170408 Walhalla

It was time to ‘get-a-way’ again. The past three weekends’ fixtures had kept us at home and we were ready to get out in the motor home again. It was also the first trip since changing our number plates back to GR8L1F, which we had on our previous ‘Free Time’ Paradise Motor Home – feels much better to drive too!

I had found a CMCA Members Stop Over Point at Erica about 2 hours drive away in the direction of Walhalla and after calling the owner, we decided to try it out. The owner, Sue, is also a motor home owner and was to return from a 2 month trip to Tasmania on the Saturday afternoon. Her daughter met us at the door and told us where we could park, but the site was on too much of an angle for our automatic levelling system to return us to a level position. So we went down the road a little and ‘camped’ there. In little country towns, there are very few people that would complain about having a self-contained motor home in the main street parked opposite the local ‘watering hole’.

The morning dawned with brilliant sunshine and the promise of clear blue skies. After breakfast, a healthy CHIP breakfast (Complete Health Improvement Programme), we wandered around the town past an acorn tree, the seed of which came from a tree at Buckingham Palace, and on to a walking track. This took us past paddocks of grazing cattle and into some great territory for a 4WD enthusiast; I imagined us in one as we hiked up steep inclines to view the surrounding landscape.

Sue had mentioned that Walhalla was not too far from Erica and that there was a free camp there that many who stayed with her, travelled to. So our journey took us into, what was, a very rich gold rush town of yesterday. Up towards the end of the road was the free camp, and we were fortunate to be able to park on a level site for the night. The weather forecast for that night and the Sunday wasn’t too encouraging, with even snow to fall on Mt Baw Baw not far away. It was a good idea to see as much of the town as possible before the weather did an ‘about face’ from the beautiful sunshine.

The track around the cliff face commenced just behind where we were parked. Steep but worth the effort, we climbed to the track. About half-way along, there is a tunnel entrance to the maze of other underground avenues gold prospectors used in the days when gold was rushed for. Further around, we took the steep descent into the village and walked to the railway station. The train leaves for its journey to Thomson 3 times a day on weekends, but we decided that the $20 per person return ride was not on our desire for moment. After our CHIP lunch of fruit and nuts, we wandered through the restored gold miners town. At one point, we could hear a bag piper, but could not see anyone. Eventually we could see him standing out on the edge of the cliff face where we had walked. His walk up to his ‘stage’ would have been followed by a long break before blowing into a bag for half an hour. If he had a buskers tin, he would have made a killing.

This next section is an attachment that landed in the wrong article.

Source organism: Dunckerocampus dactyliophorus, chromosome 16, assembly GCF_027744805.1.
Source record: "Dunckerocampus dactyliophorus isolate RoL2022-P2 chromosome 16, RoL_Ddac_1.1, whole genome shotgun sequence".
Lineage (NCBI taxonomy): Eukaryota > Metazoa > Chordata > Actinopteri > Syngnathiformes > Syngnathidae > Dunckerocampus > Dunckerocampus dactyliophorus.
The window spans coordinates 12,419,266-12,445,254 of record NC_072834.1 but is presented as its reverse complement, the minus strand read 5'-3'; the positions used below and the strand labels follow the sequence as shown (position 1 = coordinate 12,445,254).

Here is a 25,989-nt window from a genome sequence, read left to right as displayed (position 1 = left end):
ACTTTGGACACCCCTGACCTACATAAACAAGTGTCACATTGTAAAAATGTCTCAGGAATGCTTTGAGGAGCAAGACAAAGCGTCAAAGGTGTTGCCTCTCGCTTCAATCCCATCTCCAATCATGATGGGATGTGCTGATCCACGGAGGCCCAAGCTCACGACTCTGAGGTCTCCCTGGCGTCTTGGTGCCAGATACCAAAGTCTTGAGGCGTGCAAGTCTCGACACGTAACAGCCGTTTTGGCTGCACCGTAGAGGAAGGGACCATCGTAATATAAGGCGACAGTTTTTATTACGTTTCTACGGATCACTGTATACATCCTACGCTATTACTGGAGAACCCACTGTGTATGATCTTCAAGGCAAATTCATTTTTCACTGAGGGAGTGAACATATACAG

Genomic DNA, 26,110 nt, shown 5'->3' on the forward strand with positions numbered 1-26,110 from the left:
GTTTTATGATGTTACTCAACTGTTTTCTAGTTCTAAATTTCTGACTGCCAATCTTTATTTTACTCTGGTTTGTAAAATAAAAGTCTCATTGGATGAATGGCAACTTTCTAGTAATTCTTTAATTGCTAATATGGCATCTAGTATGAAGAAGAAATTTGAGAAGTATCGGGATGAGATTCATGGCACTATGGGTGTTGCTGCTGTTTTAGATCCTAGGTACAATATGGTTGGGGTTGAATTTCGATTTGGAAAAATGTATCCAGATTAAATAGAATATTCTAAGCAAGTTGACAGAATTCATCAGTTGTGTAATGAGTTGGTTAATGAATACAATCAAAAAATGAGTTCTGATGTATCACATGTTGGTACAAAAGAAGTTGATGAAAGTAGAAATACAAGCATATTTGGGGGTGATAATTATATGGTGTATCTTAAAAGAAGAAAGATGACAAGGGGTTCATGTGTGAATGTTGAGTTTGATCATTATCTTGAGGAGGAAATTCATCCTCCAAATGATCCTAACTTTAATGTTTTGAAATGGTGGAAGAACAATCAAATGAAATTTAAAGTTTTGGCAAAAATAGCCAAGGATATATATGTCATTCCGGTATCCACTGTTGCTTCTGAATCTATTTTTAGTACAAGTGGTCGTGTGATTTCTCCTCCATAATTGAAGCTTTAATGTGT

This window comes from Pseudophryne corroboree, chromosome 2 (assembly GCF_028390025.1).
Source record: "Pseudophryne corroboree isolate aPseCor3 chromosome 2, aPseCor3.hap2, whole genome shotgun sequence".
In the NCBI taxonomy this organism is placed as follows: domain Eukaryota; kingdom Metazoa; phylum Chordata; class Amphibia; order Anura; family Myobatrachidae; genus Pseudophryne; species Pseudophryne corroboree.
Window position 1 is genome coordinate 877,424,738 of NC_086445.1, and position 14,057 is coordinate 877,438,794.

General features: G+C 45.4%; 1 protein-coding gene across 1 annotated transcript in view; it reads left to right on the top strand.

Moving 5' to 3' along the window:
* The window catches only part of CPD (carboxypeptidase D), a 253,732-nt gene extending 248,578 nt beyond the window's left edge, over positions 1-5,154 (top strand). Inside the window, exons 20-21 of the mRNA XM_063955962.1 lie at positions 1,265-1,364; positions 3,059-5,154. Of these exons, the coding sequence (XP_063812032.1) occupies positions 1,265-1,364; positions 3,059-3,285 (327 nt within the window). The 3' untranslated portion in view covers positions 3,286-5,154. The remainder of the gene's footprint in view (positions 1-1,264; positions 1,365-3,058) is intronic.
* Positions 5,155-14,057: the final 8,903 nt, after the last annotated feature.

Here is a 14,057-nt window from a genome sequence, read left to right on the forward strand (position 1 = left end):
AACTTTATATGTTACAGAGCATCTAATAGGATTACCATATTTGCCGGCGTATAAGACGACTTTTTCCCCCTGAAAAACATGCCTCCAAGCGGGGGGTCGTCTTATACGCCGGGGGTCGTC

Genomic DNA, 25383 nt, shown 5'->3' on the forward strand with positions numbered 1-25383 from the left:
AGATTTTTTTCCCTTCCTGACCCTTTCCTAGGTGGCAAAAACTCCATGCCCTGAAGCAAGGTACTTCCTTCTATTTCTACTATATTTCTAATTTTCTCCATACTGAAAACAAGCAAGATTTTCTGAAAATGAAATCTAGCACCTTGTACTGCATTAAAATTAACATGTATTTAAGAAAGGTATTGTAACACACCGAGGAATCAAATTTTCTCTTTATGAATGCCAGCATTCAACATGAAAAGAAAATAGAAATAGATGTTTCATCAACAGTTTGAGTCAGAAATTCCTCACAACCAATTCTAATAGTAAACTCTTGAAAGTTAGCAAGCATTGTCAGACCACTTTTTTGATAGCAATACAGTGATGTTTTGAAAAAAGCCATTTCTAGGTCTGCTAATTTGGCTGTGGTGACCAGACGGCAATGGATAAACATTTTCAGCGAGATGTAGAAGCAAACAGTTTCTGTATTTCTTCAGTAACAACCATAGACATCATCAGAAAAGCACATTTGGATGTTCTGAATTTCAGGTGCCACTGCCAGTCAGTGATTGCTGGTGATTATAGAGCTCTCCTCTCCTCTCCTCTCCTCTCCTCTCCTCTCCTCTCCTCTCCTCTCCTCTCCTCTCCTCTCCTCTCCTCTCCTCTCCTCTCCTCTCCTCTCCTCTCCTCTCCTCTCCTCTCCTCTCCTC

On up to the motor home, we passed the shops of old and some quaint restored houses of years gone by. Leaves were changing colour making a brilliant pictures to be captured. After an early dinner and the sun had set, the lightening started emblazoning the sky and thunder claps sounded like trains were ramming the motor home. Rain fell for the next 12 hours or so and we were bound to the confines of our comfortable motor home. Eventually, the rain stopped mid morning on Sunday and we were able to clear the water from the top of the slide out before pushing a button to bring it in and we were off to finer weather.

The drive out towards Moe is picturesque and colourful during the autumn months. The road is windy and undulating for the first part towards Erica. Moe was a lunch stop before the busy drive back to home.

Author: Colin Spain

The Official Blogger for Grey Nomads Travel and Cruise and GR8L1F

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